The bacteriophage - bacteria’s worst enemy?
Posted on July 3, 2019 by Matt Bassett
Viruses are defined as infective agents that can only multiply within the living cells of a host. Their evolutionary origins are slightly unclear, but theories include evolution from plasmids or bacteria. Viruses can infect all forms of life, and 6 years after their discovery by Dmitri Ivanovsky in 1892, bacteriologist Ernest Hanbury Hankin reported that an unknown agent in the Ganges and Yamuna rivers could kill cholera.
It wasn’t until 1915 that the area had another breakthrough, with the agent being discovered independently by British bacteriologist Frederick Twort in 1915, and by French microbiologist Félix d’Hérelle in 1917. It was realised that these new agents were viruses that parasitized bacteria and d’Hérelle gave these agents the name bacteriophage (commonly shortened to phage), translating as bacteria eater.
Bacteriophages are composed of proteins and a DNA or RNA genome that can be very simple, containing four genes, or complex, with hundreds of genes. The phages infect by injecting their genome into the bacteria which disrupts the bacteria’s normal replication cycle. This makes the bacteria’s ribosomes replicate the viral genome and even creates proteins to assemble the new viruses. The replicated viruses are then released, often by lysis where the cell bursts open, and are free to infect new bacteria.
Since the first reporting of bacteriophages it’s been discovered that they are amongst the most common and diverse entities on the planet. It is estimated that there could be more than 1031 phages, more than every other organism on the planet combined. Phages are found everywhere, but the oceans are truly their home, with researchers estimating there are around 5x107 (50,000,000) phages per millilitre of water. These marine bacteriophages appear to be crucial for the ecology of oceans. When the phages burst out of their host cell through lysis, the organic matter and nutrients within the bacteria are released into the ocean, fulfilling a crucial step within the nutrient cycle known as the viral shunt. In this way marine bacteriophages are thought to cycle carbon through the food web, and also regulate microbial biodiversity by preventing bacterial population explosions.
On discovering bacteriophages, Felix d’Hérelle noted that phages always appeared in the stools of patients suffering with Shigella just prior to recovery. This discovery led to increased research into the use of phages against bacterial infections in what became known as phage therapy. In comparison to using antibiotics as medicines, using phages does have benefits. Antibiotics kill bacteria indiscriminately, wiping out beneficial bacteria as well as the pathogens, whereas phages are much more specific as they only kill the pathogenic bacteria and are typically harmless to the host and their gut flora. In addition, bacteriophages have a high therapeutic index, the therapeutic index of a medicine is the measure of how safe a drug is, with a high index meaning they would be expected to have little to no side effects.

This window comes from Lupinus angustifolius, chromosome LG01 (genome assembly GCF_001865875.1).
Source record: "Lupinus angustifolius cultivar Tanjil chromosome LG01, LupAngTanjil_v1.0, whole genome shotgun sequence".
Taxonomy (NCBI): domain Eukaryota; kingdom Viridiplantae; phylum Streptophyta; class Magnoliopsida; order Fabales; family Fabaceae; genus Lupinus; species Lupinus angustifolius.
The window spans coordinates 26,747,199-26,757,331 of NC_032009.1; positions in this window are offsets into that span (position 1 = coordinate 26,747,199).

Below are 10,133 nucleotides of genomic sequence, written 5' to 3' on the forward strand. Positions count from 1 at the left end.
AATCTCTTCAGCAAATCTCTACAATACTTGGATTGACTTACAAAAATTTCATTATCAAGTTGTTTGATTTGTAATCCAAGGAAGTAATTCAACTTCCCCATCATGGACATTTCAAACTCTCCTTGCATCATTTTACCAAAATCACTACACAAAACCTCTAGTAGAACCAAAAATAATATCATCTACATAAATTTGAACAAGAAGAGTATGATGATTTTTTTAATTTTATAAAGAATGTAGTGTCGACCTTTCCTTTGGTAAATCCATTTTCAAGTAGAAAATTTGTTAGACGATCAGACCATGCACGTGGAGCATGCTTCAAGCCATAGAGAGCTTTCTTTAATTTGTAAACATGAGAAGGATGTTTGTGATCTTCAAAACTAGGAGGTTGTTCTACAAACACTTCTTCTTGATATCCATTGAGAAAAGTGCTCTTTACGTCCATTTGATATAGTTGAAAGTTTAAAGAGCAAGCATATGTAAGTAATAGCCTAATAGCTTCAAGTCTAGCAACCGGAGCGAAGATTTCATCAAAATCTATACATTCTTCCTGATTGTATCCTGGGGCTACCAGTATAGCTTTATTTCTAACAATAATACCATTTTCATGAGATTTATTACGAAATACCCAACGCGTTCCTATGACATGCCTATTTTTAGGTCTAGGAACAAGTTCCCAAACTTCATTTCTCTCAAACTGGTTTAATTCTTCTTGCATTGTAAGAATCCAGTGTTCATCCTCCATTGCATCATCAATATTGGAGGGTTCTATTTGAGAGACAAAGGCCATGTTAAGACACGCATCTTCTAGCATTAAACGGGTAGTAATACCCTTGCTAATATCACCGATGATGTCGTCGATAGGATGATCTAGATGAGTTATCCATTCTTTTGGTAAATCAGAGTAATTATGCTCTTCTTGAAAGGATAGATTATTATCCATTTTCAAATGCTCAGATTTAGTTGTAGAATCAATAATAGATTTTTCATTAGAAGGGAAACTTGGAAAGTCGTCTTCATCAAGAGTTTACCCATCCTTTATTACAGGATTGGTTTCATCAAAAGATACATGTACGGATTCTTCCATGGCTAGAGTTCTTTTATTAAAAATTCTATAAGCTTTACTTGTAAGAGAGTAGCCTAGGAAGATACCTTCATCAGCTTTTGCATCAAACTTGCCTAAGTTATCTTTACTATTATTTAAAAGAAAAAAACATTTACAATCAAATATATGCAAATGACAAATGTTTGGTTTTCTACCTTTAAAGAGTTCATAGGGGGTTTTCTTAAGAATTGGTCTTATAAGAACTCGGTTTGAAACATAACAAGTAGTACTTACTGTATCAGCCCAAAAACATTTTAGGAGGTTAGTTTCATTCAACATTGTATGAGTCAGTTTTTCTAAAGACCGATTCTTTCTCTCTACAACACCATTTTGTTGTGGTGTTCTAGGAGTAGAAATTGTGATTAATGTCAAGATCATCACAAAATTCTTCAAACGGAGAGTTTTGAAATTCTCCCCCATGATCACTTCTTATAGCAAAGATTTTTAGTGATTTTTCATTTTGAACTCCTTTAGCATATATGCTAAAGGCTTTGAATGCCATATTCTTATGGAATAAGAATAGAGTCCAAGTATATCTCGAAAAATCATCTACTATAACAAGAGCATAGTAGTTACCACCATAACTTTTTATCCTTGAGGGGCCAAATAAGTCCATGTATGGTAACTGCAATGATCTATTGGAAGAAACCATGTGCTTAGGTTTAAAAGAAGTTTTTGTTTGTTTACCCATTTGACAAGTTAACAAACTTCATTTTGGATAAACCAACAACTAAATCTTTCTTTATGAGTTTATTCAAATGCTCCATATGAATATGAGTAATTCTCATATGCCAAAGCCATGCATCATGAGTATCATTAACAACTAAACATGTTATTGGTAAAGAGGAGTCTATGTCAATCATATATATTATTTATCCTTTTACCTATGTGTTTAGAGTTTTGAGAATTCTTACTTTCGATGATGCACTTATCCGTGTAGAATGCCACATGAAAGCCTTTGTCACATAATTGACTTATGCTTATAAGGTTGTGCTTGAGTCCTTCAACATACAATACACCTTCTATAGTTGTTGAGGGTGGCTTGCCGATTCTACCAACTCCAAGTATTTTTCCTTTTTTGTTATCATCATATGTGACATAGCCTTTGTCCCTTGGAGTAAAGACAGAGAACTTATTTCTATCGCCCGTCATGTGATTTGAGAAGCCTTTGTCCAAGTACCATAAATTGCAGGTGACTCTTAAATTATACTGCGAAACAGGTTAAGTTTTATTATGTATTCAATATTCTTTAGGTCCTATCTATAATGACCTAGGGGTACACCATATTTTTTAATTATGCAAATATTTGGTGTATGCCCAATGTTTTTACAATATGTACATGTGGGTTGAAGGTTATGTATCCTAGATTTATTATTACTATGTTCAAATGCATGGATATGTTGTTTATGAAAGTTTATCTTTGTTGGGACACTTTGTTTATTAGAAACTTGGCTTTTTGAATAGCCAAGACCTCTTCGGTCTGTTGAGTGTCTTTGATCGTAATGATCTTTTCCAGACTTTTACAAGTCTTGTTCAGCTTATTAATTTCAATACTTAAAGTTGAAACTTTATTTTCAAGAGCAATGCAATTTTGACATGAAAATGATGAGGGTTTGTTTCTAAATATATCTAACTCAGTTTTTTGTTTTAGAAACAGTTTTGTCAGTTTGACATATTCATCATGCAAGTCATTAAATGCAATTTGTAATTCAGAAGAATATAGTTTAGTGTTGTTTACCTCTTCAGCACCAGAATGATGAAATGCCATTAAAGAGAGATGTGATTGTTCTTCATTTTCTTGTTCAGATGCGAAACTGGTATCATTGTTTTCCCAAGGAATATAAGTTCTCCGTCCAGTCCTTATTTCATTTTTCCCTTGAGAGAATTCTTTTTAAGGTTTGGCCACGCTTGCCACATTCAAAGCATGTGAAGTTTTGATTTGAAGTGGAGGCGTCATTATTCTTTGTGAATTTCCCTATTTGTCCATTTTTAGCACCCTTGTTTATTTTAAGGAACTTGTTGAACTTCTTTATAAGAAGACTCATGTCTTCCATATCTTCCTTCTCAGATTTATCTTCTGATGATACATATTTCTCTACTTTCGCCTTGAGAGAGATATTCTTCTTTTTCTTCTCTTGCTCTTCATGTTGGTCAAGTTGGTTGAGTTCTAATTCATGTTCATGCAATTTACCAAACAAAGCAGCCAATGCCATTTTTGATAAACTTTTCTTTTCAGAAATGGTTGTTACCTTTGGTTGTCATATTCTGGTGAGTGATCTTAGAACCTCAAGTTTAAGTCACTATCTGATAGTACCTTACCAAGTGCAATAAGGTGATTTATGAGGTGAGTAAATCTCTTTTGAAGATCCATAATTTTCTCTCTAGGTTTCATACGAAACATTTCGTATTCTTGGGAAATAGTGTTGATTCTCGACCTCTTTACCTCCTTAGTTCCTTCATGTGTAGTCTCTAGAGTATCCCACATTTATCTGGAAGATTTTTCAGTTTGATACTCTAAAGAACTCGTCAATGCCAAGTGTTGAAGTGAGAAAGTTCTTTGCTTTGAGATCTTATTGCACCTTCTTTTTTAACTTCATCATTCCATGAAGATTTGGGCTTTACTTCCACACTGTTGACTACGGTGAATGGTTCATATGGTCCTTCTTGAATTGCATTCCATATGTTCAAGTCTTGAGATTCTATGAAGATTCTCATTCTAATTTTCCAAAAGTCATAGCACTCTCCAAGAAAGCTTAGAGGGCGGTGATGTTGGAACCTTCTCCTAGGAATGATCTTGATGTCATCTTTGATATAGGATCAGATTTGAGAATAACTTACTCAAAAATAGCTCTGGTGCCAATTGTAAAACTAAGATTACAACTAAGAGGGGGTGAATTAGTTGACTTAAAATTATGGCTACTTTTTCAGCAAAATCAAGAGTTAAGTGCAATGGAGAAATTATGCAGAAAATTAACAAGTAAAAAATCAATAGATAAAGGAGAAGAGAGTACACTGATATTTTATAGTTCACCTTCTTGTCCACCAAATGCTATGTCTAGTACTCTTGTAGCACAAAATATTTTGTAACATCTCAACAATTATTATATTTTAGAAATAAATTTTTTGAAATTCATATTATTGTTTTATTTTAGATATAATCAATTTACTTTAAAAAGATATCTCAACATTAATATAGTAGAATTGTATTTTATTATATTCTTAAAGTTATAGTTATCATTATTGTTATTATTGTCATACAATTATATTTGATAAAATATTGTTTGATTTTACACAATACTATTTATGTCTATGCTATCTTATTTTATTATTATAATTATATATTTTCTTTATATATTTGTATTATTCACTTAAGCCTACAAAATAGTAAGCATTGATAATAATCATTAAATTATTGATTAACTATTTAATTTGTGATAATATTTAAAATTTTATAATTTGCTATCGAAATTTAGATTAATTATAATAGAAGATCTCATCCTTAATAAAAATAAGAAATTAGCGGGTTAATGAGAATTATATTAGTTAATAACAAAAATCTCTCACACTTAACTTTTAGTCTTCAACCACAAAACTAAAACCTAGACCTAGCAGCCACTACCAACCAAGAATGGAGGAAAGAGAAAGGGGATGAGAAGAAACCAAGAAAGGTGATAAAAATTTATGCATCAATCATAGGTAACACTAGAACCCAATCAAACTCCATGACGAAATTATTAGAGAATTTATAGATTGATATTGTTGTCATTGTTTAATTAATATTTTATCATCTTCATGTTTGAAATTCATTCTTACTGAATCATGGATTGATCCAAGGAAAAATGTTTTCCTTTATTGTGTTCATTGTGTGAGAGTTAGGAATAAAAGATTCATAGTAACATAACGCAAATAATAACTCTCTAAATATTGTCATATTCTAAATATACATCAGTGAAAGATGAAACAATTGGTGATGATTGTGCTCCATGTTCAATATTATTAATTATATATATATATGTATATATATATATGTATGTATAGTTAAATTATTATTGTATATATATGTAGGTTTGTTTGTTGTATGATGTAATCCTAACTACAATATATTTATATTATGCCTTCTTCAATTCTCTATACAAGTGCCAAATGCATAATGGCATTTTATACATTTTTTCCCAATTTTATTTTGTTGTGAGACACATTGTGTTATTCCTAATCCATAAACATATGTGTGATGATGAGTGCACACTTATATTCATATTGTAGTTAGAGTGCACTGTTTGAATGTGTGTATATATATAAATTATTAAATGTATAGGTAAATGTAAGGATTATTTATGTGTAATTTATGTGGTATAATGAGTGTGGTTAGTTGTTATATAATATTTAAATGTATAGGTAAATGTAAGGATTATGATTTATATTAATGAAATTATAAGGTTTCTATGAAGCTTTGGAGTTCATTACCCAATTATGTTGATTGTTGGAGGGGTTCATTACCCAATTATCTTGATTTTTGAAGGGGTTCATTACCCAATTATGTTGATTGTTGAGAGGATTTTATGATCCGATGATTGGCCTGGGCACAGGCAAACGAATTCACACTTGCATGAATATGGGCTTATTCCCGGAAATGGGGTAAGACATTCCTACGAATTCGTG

When first discovered there was considerable excitement around bacteriophages for their possible use as medicines in what has become known as phage therapy. However, although the high specificity of phages is a benefit, there are also huge obstacles as vast ‘banks’ of phages are needed and must be regularly updated to keep up with the constantly evolving phages. These constantly changing banks make it difficult and expensive to safely check each treatment. As antibiotics were more effective and less expensive to produce, phage therapy was quickly side-lined. However, with the emerging threat of antimicrobial resistance, alternatives to antibiotics are needed, could phage therapy be considered a viable option?
The Journal of General Virology has launched the Bacteriophage Collection. Guest-edited by Professor Tetsuya Hayashi (Kyushu University, Japan), this collection brings together original research articles, methods, mini and full-length reviews relating to the diversity of bacteriophages and genomics-based research with a focus on their roles in the evolution of bacteria and ecosystems.
If you would like to submit to the collection you can do so here. Please state that your manuscript is intended for the Bacteriophage Collection upon submission.
Further reading from the collection
- Applying phylogenomics to understand the emergence of Shiga-toxin-producing Escherichia coli O157:H7 strains causing severe human disease in the UK
- PhagePhisher: a pipeline for the discovery of covert viral sequences in complex genomic datasets
- Evolution of a zoonotic pathogen: investigating prophage diversity in enterohaemorrhagic Escherichia coli O157 by long-read sequencing